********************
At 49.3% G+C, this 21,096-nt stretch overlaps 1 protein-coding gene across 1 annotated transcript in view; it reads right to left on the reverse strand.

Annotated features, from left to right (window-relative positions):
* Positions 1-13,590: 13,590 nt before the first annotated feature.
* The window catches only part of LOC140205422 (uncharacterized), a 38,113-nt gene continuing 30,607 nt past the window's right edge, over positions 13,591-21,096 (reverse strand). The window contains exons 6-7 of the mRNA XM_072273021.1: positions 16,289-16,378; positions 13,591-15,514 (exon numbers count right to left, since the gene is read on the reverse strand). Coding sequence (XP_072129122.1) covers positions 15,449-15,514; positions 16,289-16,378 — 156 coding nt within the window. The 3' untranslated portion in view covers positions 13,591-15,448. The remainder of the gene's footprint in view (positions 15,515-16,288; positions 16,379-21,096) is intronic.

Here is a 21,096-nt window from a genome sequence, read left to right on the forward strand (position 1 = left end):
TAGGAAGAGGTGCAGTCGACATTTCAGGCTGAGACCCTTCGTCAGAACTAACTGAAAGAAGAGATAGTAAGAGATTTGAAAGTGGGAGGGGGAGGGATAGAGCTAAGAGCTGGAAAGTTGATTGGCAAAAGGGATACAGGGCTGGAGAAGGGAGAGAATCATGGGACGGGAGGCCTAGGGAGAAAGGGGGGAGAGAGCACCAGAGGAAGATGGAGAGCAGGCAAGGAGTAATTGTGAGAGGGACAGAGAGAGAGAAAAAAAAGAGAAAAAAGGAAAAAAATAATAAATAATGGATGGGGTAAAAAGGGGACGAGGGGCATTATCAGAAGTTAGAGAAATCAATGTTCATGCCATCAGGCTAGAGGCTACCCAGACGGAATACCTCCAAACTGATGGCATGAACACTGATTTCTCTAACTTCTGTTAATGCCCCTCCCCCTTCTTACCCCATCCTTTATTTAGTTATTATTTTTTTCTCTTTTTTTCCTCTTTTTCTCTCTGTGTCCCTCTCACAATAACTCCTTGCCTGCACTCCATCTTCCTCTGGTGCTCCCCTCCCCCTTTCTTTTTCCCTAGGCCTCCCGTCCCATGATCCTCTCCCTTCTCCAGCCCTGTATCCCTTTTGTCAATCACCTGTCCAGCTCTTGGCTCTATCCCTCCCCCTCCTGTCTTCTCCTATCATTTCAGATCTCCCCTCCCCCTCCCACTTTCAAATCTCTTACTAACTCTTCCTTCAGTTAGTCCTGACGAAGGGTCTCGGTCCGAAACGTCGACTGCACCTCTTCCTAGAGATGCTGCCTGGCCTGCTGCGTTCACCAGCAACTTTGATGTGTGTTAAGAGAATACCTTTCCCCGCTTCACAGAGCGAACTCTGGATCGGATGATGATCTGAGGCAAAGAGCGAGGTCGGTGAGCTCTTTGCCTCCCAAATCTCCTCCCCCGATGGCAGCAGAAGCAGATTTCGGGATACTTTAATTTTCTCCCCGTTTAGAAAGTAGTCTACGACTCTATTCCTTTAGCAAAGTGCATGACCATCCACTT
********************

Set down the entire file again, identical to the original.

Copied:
At 49.3% G+C, this 21,096-nt stretch overlaps 1 protein-coding gene across 1 annotated transcript in view; it reads right to left on the reverse strand.

Annotated features, from left to right (window-relative positions):
* Positions 1-13,590: 13,590 nt before the first annotated feature.
* The window catches only part of LOC140205422 (uncharacterized), a 38,113-nt gene continuing 30,607 nt past the window's right edge, over positions 13,591-21,096 (reverse strand). The window contains exons 6-7 of the mRNA XM_072273021.1: positions 16,289-16,378; positions 13,591-15,514 (exon numbers count right to left, since the gene is read on the reverse strand). Coding sequence (XP_072129122.1) covers positions 15,449-15,514; positions 16,289-16,378 — 156 coding nt within the window. The 3' untranslated portion in view covers positions 13,591-15,448. The remainder of the gene's footprint in view (positions 15,515-16,288; positions 16,379-21,096) is intronic.

Here is a 21,096-nt window from a genome sequence, read left to right on the forward strand (position 1 = left end):
TAGGAAGAGGTGCAGTCGACATTTCAGGCTGAGACCCTTCGTCAGAACTAACTGAAAGAAGAGATAGTAAGAGATTTGAAAGTGGGAGGGGGAGGGATAGAGCTAAGAGCTGGAAAGTTGATTGGCAAAAGGGATACAGGGCTGGAGAAGGGAGAGAATCATGGGACGGGAGGCCTAGGGAGAAAGGGGGGAGAGAGCACCAGAGGAAGATGGAGAGCAGGCAAGGAGTAATTGTGAGAGGGACAGAGAGAGAGAAAAAAAAGAGAAAAAAGGAAAAAAATAATAAATAATGGATGGGGTAAAAAGGGGACGAGGGGCATTATCAGAAGTTAGAGAAATCAATGTTCATGCCATCAGGCTAGAGGCTACCCAGACGGAATACCTCCAAACTGATGGCATGAACACTGATTTCTCTAACTTCTGTTAATGCCCCTCCCCCTTCTTACCCCATCCTTTATTTAGTTATTATTTTTTTCTCTTTTTTTCCTCTTTTTCTCTCTGTGTCCCTCTCACAATAACTCCTTGCCTGCACTCCATCTTCCTCTGGTGCTCCCCTCCCCCTTTCTTTTTCCCTAGGCCTCCCGTCCCATGATCCTCTCCCTTCTCCAGCCCTGTATCCCTTTTGTCAATCACCTGTCCAGCTCTTGGCTCTATCCCTCCCCCTCCTGTCTTCTCCTATCATTTCAGATCTCCCCTCCCCCTCCCACTTTCAAATCTCTTACTAACTCTTCCTTCAGTTAGTCCTGACGAAGGGTCTCGGTCCGAAACGTCGACTGCACCTCTTCCTAGAGATGCTGCCTGGCCTGCTGCGTTCACCAGCAACTTTGATGTGTGTTAAGAGAATACCTTTCCCCGCTTCACAGAGCGAACTCTGGATCGGATGATGATCTGAGGCAAAGAGCGAGGTCGGTGAGCTCTTTGCCTCCCAAATCTCCTCCCCCGATGGCAGCAGAAGCAGATTTCGGGATACTTTAATTTTCTCCCCGTTTAGAAAGTAGTCTACGACTCTATTCCTTTAGCAAAGTGCATGACCATCCACTT